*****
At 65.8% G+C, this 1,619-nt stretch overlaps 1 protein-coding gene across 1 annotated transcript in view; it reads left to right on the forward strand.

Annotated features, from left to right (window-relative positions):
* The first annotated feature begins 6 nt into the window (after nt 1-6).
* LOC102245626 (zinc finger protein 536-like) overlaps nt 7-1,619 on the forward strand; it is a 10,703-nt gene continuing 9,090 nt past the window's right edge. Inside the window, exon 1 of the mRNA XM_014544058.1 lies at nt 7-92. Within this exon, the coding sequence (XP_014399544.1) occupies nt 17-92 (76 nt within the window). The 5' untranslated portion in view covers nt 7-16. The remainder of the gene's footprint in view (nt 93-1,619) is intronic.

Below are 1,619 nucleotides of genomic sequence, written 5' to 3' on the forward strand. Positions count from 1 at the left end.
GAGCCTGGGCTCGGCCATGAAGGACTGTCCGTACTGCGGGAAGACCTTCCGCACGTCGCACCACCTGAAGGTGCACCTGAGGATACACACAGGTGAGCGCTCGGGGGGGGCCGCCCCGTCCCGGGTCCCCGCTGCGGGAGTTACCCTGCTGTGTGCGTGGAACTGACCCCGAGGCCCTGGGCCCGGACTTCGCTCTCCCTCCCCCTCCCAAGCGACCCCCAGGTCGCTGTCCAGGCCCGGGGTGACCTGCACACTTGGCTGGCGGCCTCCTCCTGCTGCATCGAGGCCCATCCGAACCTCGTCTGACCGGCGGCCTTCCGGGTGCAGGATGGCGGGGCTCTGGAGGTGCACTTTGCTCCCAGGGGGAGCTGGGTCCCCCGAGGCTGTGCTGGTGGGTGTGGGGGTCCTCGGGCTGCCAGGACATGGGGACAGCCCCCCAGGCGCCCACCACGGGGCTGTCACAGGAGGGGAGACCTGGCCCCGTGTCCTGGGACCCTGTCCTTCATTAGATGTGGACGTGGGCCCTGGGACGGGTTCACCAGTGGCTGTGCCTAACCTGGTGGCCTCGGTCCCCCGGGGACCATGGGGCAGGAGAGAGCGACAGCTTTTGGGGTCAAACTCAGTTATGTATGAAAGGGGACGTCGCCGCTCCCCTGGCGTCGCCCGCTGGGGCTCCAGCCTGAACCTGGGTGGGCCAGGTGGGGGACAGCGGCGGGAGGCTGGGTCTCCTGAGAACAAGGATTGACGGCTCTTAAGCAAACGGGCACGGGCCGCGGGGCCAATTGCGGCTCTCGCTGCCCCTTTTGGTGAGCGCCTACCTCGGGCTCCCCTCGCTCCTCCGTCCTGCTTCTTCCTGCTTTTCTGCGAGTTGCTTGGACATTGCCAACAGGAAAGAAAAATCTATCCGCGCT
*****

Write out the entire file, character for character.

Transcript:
At 65.8% G+C, this 1,619-nt stretch overlaps 1 protein-coding gene across 1 annotated transcript in view; it reads left to right on the forward strand.

Annotated features, from left to right (window-relative positions):
* The first annotated feature begins 6 nt into the window (after nt 1-6).
* LOC102245626 (zinc finger protein 536-like) overlaps nt 7-1,619 on the forward strand; it is a 10,703-nt gene continuing 9,090 nt past the window's right edge. Inside the window, exon 1 of the mRNA XM_014544058.1 lies at nt 7-92. Within this exon, the coding sequence (XP_014399544.1) occupies nt 17-92 (76 nt within the window). The 5' untranslated portion in view covers nt 7-16. The remainder of the gene's footprint in view (nt 93-1,619) is intronic.

Below are 1,619 nucleotides of genomic sequence, written 5' to 3' on the forward strand. Positions count from 1 at the left end.
GAGCCTGGGCTCGGCCATGAAGGACTGTCCGTACTGCGGGAAGACCTTCCGCACGTCGCACCACCTGAAGGTGCACCTGAGGATACACACAGGTGAGCGCTCGGGGGGGGCCGCCCCGTCCCGGGTCCCCGCTGCGGGAGTTACCCTGCTGTGTGCGTGGAACTGACCCCGAGGCCCTGGGCCCGGACTTCGCTCTCCCTCCCCCTCCCAAGCGACCCCCAGGTCGCTGTCCAGGCCCGGGGTGACCTGCACACTTGGCTGGCGGCCTCCTCCTGCTGCATCGAGGCCCATCCGAACCTCGTCTGACCGGCGGCCTTCCGGGTGCAGGATGGCGGGGCTCTGGAGGTGCACTTTGCTCCCAGGGGGAGCTGGGTCCCCCGAGGCTGTGCTGGTGGGTGTGGGGGTCCTCGGGCTGCCAGGACATGGGGACAGCCCCCCAGGCGCCCACCACGGGGCTGTCACAGGAGGGGAGACCTGGCCCCGTGTCCTGGGACCCTGTCCTTCATTAGATGTGGACGTGGGCCCTGGGACGGGTTCACCAGTGGCTGTGCCTAACCTGGTGGCCTCGGTCCCCCGGGGACCATGGGGCAGGAGAGAGCGACAGCTTTTGGGGTCAAACTCAGTTATGTATGAAAGGGGACGTCGCCGCTCCCCTGGCGTCGCCCGCTGGGGCTCCAGCCTGAACCTGGGTGGGCCAGGTGGGGGACAGCGGCGGGAGGCTGGGTCTCCTGAGAACAAGGATTGACGGCTCTTAAGCAAACGGGCACGGGCCGCGGGGCCAATTGCGGCTCTCGCTGCCCCTTTTGGTGAGCGCCTACCTCGGGCTCCCCTCGCTCCTCCGTCCTGCTTCTTCCTGCTTTTCTGCGAGTTGCTTGGACATTGCCAACAGGAAAGAAAAATCTATCCGCGCT